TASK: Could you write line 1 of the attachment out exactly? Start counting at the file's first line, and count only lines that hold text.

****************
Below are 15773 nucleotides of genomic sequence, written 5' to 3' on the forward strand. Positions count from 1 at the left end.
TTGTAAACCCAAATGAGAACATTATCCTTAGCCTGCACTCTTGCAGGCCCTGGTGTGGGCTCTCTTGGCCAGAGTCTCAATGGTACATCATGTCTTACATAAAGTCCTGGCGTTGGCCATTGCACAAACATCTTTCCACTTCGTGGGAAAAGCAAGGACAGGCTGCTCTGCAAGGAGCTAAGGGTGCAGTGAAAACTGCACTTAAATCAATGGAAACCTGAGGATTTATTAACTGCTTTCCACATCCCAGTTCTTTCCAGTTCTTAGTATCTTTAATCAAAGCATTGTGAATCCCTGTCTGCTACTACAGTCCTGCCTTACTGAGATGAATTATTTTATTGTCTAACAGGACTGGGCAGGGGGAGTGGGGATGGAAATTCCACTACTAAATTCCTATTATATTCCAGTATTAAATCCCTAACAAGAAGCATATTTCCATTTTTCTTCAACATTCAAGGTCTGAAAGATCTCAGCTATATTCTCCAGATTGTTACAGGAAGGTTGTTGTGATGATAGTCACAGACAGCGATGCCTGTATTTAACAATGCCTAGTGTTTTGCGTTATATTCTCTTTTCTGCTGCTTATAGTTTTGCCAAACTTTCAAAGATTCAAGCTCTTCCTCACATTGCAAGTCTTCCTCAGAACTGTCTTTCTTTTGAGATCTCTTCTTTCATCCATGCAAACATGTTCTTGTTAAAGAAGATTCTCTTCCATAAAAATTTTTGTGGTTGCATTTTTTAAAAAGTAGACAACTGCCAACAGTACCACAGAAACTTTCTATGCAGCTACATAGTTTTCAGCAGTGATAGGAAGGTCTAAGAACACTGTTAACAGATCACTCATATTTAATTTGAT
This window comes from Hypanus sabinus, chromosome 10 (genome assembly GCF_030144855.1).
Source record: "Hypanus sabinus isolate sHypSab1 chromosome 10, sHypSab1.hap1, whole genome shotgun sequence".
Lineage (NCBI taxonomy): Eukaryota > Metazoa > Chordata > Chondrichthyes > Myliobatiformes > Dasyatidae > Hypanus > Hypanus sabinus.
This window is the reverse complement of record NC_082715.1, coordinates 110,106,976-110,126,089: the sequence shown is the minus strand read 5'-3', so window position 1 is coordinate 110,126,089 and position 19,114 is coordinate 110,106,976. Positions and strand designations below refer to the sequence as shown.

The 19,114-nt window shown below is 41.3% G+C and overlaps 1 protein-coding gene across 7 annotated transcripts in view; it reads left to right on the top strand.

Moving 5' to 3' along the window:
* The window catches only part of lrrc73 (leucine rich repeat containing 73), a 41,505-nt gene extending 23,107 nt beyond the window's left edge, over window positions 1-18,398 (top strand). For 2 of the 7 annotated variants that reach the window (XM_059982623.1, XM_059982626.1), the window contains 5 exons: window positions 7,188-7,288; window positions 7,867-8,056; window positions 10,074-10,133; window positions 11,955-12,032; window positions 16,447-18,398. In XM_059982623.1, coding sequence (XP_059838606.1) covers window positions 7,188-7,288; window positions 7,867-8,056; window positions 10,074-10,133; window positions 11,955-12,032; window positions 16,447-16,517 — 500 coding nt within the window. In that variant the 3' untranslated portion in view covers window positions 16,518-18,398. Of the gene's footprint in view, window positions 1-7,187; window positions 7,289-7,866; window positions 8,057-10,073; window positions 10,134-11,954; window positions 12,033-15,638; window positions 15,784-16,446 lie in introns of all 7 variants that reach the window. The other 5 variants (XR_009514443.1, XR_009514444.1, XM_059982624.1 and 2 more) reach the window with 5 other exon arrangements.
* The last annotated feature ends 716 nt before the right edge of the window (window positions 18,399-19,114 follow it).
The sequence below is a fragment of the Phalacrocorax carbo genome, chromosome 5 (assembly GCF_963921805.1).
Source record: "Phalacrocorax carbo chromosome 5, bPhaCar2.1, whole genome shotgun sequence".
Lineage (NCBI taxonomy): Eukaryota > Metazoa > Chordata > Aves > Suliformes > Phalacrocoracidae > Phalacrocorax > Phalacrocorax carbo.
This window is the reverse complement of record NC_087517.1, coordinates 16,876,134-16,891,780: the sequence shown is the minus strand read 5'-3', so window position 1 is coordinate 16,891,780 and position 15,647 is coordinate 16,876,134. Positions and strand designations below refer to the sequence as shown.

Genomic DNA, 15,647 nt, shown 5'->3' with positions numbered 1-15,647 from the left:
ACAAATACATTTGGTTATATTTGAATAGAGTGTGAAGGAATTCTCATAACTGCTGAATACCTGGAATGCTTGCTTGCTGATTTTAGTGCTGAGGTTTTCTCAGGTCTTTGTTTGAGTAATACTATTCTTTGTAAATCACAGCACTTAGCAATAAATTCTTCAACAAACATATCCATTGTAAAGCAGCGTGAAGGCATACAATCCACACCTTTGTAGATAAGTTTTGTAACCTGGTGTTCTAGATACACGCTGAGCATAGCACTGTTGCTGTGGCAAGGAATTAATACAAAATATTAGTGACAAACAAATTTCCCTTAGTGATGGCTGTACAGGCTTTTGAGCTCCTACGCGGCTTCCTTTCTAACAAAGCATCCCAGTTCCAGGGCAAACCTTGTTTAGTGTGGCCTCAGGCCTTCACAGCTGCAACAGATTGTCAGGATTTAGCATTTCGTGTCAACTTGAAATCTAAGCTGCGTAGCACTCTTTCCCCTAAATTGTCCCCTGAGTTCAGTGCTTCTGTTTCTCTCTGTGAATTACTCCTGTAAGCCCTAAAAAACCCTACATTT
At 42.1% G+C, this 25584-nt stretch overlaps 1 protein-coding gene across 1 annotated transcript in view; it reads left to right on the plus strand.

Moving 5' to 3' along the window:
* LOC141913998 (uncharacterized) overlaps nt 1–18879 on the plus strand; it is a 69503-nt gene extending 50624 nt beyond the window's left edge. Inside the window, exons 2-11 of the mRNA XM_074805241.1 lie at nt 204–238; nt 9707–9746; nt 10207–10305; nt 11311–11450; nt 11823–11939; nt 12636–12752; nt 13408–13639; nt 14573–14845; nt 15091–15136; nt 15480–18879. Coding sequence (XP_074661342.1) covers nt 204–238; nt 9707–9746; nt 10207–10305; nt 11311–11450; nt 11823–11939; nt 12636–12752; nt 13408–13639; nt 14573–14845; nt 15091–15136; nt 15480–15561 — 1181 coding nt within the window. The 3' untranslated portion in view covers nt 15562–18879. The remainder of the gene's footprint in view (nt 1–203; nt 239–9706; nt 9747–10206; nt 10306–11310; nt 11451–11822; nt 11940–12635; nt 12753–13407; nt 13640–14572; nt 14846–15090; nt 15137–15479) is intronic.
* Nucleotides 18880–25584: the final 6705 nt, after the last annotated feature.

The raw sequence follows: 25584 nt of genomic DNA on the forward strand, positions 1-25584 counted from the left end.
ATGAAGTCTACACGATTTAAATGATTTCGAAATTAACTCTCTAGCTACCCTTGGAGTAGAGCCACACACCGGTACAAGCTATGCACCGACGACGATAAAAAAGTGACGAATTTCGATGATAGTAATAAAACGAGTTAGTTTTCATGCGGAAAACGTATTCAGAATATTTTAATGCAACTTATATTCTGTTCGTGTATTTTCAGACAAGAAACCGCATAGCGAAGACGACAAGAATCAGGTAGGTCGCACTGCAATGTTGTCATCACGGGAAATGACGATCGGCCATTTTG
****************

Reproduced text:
Below are 15773 nucleotides of genomic sequence, written 5' to 3' on the forward strand. Positions count from 1 at the left end.